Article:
Circle in the wood (1987)

The wood lies between the oldest and the newer part of The Gardens. From 1987 the path through the wood has provided a second link between the two parts of The Gardens. In the middle of the wood there is an open space in the shape of a circle.

Design and planting

According to Mien Ruys a wood  was not very interesting in terms of space. It only becomes interesting when one comes across a clearing.  In 1987 when the wood was included in the walk through the Gardens, it  was discovered that after taking measurements of the trees, there was more or less a natural gap in the wood. By just cutting down a few trees a circular open space was created. This shape was emphasised by raising the circle. Above this circle the treetops do not touch each other so the sky remains visible and the circle is in the sunlight. Mien Ruys called this area ‘the cathedral’.

To start with, plants needing shade were experimented with but then the circle began to look too much like a ‘little garden in the wood’  so Mien Ruys decided to grow just one type of plant there. She chose  Wood Sorrel, Oxalis acetosella, a ground creeper which grows well in acidic soil. The bright green leaves of the Wood sorrel give an almost luminous effect emphasising the light open space in the wood. On the outer edge of the circle there are Rhododendrons and holly, Ilex aquifolium.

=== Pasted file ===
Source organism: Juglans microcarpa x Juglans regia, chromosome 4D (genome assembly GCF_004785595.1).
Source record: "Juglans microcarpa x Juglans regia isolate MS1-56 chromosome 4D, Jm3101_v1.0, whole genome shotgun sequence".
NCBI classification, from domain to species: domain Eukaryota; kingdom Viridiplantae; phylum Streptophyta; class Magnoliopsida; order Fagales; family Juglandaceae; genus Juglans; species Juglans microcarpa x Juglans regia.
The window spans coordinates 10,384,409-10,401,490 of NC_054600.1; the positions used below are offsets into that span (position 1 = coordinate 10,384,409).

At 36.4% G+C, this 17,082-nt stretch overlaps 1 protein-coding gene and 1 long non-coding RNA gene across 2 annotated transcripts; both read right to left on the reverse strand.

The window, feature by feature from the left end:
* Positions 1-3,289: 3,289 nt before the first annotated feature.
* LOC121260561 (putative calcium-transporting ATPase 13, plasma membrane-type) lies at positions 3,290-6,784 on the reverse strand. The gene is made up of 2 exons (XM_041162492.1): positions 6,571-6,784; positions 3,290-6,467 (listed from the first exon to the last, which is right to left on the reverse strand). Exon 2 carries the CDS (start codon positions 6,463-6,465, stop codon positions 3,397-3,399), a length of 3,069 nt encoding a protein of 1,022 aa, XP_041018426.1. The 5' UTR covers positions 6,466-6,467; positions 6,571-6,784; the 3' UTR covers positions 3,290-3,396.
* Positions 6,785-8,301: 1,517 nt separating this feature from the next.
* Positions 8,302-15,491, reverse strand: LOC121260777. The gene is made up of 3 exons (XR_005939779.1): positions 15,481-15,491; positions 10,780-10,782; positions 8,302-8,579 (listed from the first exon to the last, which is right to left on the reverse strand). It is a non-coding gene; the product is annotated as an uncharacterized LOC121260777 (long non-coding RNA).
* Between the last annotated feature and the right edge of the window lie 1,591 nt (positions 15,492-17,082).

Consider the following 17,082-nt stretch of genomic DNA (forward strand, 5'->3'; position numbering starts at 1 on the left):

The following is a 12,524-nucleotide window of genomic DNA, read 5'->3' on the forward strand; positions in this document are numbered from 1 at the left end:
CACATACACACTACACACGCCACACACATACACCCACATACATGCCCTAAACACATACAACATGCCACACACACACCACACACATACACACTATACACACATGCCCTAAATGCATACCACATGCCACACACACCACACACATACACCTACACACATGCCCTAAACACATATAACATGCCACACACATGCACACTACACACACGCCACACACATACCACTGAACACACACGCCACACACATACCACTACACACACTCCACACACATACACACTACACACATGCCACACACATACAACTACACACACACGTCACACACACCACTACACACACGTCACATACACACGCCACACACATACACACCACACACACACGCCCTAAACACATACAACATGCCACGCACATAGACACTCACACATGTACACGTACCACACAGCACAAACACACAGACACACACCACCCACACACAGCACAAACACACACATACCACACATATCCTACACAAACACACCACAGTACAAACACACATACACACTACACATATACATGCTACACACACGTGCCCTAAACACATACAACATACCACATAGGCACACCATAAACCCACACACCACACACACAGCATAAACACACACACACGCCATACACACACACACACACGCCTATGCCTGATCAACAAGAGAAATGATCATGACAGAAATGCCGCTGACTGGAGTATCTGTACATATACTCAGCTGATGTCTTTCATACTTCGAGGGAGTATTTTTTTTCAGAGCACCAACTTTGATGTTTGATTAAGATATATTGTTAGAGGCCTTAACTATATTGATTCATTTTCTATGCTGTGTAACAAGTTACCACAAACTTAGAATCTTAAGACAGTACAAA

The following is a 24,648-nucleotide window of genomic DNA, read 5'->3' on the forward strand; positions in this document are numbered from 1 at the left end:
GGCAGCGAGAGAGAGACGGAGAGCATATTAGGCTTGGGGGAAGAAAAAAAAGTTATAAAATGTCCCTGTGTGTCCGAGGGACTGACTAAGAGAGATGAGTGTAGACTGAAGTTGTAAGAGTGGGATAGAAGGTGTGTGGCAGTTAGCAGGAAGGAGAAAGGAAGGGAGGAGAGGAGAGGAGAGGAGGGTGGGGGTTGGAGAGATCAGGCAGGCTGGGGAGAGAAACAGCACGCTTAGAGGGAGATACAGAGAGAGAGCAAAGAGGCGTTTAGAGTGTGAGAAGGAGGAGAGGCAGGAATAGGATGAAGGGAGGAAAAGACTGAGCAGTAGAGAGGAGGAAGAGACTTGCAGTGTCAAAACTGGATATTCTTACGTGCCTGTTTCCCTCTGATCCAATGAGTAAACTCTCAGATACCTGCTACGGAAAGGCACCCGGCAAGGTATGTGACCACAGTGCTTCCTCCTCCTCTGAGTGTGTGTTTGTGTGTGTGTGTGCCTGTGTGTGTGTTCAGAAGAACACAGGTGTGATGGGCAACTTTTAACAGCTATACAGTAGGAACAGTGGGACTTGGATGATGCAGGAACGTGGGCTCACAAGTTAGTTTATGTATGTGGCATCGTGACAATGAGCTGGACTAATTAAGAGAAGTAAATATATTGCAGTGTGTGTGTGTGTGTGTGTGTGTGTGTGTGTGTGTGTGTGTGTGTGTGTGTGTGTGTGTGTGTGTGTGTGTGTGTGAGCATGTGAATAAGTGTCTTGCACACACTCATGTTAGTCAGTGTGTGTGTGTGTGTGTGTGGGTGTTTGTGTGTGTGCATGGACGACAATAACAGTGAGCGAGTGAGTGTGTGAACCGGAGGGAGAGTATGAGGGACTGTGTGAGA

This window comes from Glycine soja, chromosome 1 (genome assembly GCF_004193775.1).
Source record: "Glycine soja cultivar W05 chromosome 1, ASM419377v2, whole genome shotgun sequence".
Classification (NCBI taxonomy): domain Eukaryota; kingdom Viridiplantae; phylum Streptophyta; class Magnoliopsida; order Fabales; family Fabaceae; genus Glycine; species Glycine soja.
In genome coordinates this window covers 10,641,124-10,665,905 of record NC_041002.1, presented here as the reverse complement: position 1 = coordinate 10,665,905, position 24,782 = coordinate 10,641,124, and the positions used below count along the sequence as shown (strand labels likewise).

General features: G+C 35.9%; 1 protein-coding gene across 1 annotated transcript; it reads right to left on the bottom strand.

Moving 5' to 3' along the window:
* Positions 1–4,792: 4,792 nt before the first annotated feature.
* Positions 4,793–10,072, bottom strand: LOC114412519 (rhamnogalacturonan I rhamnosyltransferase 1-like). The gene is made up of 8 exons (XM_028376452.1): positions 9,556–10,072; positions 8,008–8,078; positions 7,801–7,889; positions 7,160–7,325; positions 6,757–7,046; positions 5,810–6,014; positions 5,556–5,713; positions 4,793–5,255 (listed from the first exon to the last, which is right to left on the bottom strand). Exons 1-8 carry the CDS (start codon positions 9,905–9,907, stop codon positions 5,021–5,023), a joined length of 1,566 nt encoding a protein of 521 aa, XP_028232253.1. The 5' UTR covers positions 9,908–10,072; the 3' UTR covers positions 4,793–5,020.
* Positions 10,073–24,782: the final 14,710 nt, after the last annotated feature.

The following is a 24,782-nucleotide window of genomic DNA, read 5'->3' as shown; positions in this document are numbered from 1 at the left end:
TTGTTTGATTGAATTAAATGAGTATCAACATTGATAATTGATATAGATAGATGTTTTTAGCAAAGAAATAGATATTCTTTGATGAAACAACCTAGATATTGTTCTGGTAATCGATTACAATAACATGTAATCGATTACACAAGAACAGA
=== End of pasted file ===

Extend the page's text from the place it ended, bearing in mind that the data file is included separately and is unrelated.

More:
The wood consists mainly of common oak trees, the Quercus robus.  All efforts are made to conserve this wood as it is. This means that unhealthy trees are removed and replaced by new ones. Beeches are removed because they will eventually overshadow the oak trees.

The monoculture of Wood sorrel does not last and is not easy to maintain. Bare spots have to be replanted with clumps of Wood sorrel taken from other parts of the wood. This again confirms that the use of one sort of plant is unnatural and it is difficult to keep the soil in a good condition. Since the Spring of 2010 daffodils have been planted in the circle, forming a star shape. This was designed by Jaqueline van der Kloet.


The original wood was planted in the 19th century when Moerheim nursery was being developed and it served as a wind barrier. In 1987 the wood became part of The Gardens and the circle was designed. Except for replacing dead or unhealthy trees no changes have been made here.